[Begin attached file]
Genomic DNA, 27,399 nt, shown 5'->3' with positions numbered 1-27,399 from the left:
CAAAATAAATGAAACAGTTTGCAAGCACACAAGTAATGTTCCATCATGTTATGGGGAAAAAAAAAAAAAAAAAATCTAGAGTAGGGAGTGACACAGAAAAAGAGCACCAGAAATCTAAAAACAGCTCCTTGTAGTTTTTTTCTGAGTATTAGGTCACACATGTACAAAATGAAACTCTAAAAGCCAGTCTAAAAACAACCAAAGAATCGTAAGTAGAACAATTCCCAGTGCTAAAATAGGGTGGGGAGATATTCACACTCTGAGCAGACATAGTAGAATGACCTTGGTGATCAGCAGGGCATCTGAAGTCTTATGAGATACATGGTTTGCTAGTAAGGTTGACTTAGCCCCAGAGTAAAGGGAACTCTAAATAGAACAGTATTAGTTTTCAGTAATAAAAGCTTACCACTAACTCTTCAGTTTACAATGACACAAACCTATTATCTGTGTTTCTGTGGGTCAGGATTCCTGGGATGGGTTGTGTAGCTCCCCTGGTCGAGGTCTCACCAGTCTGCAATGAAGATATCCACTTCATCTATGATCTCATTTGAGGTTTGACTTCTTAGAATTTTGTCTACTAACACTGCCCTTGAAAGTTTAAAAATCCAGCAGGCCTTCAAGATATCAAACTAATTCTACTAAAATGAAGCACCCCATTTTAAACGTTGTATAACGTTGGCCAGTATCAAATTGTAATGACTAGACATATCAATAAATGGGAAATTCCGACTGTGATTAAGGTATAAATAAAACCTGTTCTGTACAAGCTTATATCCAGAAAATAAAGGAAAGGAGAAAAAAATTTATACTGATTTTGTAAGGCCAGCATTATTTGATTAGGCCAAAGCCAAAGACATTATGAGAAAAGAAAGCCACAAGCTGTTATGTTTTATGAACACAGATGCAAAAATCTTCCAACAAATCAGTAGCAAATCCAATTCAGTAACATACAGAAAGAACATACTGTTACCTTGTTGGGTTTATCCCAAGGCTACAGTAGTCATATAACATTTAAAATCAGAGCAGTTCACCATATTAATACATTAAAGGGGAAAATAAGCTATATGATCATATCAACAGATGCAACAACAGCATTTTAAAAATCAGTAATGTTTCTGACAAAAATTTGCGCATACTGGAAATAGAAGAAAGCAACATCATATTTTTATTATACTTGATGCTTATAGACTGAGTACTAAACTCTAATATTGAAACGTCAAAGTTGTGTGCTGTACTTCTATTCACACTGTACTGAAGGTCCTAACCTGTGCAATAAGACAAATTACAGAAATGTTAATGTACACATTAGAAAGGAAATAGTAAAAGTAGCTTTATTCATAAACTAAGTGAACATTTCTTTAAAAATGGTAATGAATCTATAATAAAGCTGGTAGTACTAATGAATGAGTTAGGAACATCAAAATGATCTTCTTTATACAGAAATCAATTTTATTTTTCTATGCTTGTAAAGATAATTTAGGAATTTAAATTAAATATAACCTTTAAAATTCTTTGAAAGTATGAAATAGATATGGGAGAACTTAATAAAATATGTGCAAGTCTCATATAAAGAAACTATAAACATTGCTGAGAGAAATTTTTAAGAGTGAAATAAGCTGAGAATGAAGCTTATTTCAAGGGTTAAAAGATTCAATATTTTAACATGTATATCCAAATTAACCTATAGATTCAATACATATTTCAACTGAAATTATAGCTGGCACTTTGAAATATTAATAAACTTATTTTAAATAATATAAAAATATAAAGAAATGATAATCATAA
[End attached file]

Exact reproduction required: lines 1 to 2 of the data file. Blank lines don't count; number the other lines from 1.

Genomic DNA, 27,399 nt, shown 5'->3' with positions numbered 1-27,399 from the left:
CAAAATAAATGAAACAGTTTGCAAGCACACAAGTAATGTTCCATCATGTTATGGGGAAAAAAAAAAAAAAAAAATCTAGAGTAGGGAGTGACACAGAAAAAGAGCACCAGAAATCTAAAAACAGCTCCTTGTAGTTTTTTTCTGAGTATTAGGTCACACATGTACAAAATGAAACTCTAAAAGCCAGTCTAAAAACAACCAAAGAATCGTAAGTAGAACAATTCCCAGTGCTAAAATAGGGTGGGGAGATATTCACACTCTGAGCAGACATAGTAGAATGACCTTGGTGATCAGCAGGGCATCTGAAGTCTTATGAGATACATGGTTTGCTAGTAAGGTTGACTTAGCCCCAGAGTAAAGGGAACTCTAAATAGAACAGTATTAGTTTTCAGTAATAAAAGCTTACCACTAACTCTTCAGTTTACAATGACACAAACCTATTATCTGTGTTTCTGTGGGTCAGGATTCCTGGGATGGGTTGTGTAGCTCCCCTGGTCGAGGTCTCACCAGTCTGCAATGAAGATATCCACTTCATCTATGATCTCATTTGAGGTTTGACTTCTTAGAATTTTGTCTACTAACACTGCCCTTGAAAGTTTAAAAATCCAGCAGGCCTTCAAGATATCAAACTAATTCTACTAAAATGAAGCACCCCATTTTAAACGTTGTATAACGTTGGCCAGTATCAAATTGTAATGACTAGACATATCAATAAATGGGAAATTCCGACTGTGATTAAGGTATAAATAAAACCTGTTCTGTACAAGCTTATATCCAGAAAATAAAGGAAAGGAGAAAAAAATTTATACTGATTTTGTAAGGCCAGCATTATTTGATTAGGCCAAAGCCAAAGACATTATGAGAAAAGAAAGCCACAAGCTGTTATGTTTTATGAACACAGATGCAAAAATCTTCCAACAAATCAGTAGCAAATCCAATTCAGTAACATACAGAAAGAACATACTGTTACCTTGTTGGGTTTATCCCAAGGCTACAGTAGTCATATAACATTTAAAATCAGAGCAGTTCACCATATTAATACATTAAAGGGGAAAATAAGCTATATGATCATATCAACAGATGCAACAACAGCATTTTAAAAATCAGTAATGTTTCTGACAAAAATTTGCGCATACTGGAAATAGAAGAAAGCAACATCATATTTTTATTATACTTGATGCTTATAGACTGAGTACTAAACTCTAATATTGAAACGTCAAAGTTGTGTGCTGTACTTCTATTCACACTGTACTGAAGGTCCTAACCTGTGCAATAAGACAAATTACAGAAATGTTAATGTACACATTAGAAAGGAAATAGTAAAAGTAGCTTTATTCATAAACTAAGTGAACATTTCTTTAAAAATGGTAATGAATCTATAATAAAGCTGGTAGTACTAATGAATGAGTTAGGAACATCAAAATGATCTTCTTTATACAGAAATCAATTTTATTTTTCTATGCTTGTAAAGATAATTTAGGAATTTAAATTAAATATAACCTTTAAAATTCTTTGAAAGTATGAAATAGATATGGGAGAACTTAATAAAATATGTGCAAGTCTCATATAAAGAAACTATAAACATTGCTGAGAGAAATTTTTAAGAGTGAAATAAGCTGAGAATGAAGCTTATTTCAAGGGTTAAAAGATTCAATATTTTAACATGTATATCCAAATTAACCTATAGATTCAATACATATTTCAACTGAAATTATAGCTGGCACTTTGAAATATTAATAAACTTATTTTAAATAATATAAAAATATAAAGAAATGATAATCATAA